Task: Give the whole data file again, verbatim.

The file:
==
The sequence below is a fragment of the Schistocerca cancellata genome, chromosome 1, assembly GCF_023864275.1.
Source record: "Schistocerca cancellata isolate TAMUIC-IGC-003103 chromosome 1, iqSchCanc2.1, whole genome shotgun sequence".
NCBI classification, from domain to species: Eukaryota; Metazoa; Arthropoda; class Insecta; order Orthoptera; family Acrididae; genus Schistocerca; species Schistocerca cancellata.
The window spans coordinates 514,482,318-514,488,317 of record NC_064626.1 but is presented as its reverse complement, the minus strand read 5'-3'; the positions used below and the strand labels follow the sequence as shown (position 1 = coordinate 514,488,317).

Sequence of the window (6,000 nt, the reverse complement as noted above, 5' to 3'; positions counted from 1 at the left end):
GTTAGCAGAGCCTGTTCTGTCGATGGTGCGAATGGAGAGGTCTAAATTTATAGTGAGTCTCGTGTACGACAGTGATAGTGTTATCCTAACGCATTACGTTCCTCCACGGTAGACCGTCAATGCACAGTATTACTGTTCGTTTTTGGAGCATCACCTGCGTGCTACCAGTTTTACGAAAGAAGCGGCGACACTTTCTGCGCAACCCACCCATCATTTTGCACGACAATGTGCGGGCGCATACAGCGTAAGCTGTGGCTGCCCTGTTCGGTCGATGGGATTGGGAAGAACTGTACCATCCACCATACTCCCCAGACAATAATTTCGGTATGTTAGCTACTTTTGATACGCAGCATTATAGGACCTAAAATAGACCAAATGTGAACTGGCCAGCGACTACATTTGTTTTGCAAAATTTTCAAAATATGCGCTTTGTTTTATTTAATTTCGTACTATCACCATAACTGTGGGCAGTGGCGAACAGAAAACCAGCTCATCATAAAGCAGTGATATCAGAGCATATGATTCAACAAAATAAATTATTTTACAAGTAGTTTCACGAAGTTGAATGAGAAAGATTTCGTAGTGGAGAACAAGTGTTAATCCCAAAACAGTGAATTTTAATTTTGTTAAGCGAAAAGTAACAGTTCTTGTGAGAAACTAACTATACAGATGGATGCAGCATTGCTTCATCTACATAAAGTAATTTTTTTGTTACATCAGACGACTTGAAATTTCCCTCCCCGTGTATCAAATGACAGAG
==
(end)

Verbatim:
The sequence below is a fragment of the Schistocerca cancellata genome, chromosome 1, assembly GCF_023864275.1.
Source record: "Schistocerca cancellata isolate TAMUIC-IGC-003103 chromosome 1, iqSchCanc2.1, whole genome shotgun sequence".
NCBI classification, from domain to species: Eukaryota; Metazoa; Arthropoda; class Insecta; order Orthoptera; family Acrididae; genus Schistocerca; species Schistocerca cancellata.
The window spans coordinates 514,482,318-514,488,317 of record NC_064626.1 but is presented as its reverse complement, the minus strand read 5'-3'; the positions used below and the strand labels follow the sequence as shown (position 1 = coordinate 514,488,317).

Sequence of the window (6,000 nt, the reverse complement as noted above, 5' to 3'; positions counted from 1 at the left end):
GTTAGCAGAGCCTGTTCTGTCGATGGTGCGAATGGAGAGGTCTAAATTTATAGTGAGTCTCGTGTACGACAGTGATAGTGTTATCCTAACGCATTACGTTCCTCCACGGTAGACCGTCAATGCACAGTATTACTGTTCGTTTTTGGAGCATCACCTGCGTGCTACCAGTTTTACGAAAGAAGCGGCGACACTTTCTGCGCAACCCACCCATCATTTTGCACGACAATGTGCGGGCGCATACAGCGTAAGCTGTGGCTGCCCTGTTCGGTCGATGGGATTGGGAAGAACTGTACCATCCACCATACTCCCCAGACAATAATTTCGGTATGTTAGCTACTTTTGATACGCAGCATTATAGGACCTAAAATAGACCAAATGTGAACTGGCCAGCGACTACATTTGTTTTGCAAAATTTTCAAAATATGCGCTTTGTTTTATTTAATTTCGTACTATCACCATAACTGTGGGCAGTGGCGAACAGAAAACCAGCTCATCATAAAGCAGTGATATCAGAGCATATGATTCAACAAAATAAATTATTTTACAAGTAGTTTCACGAAGTTGAATGAGAAAGATTTCGTAGTGGAGAACAAGTGTTAATCCCAAAACAGTGAATTTTAATTTTGTTAAGCGAAAAGTAACAGTTCTTGTGAGAAACTAACTATACAGATGGATGCAGCATTGCTTCATCTACATAAAGTAATTTTTTTGTTACATCAGACGACTTGAAATTTCCCTCCCCGTGTATCAAATGACAGAG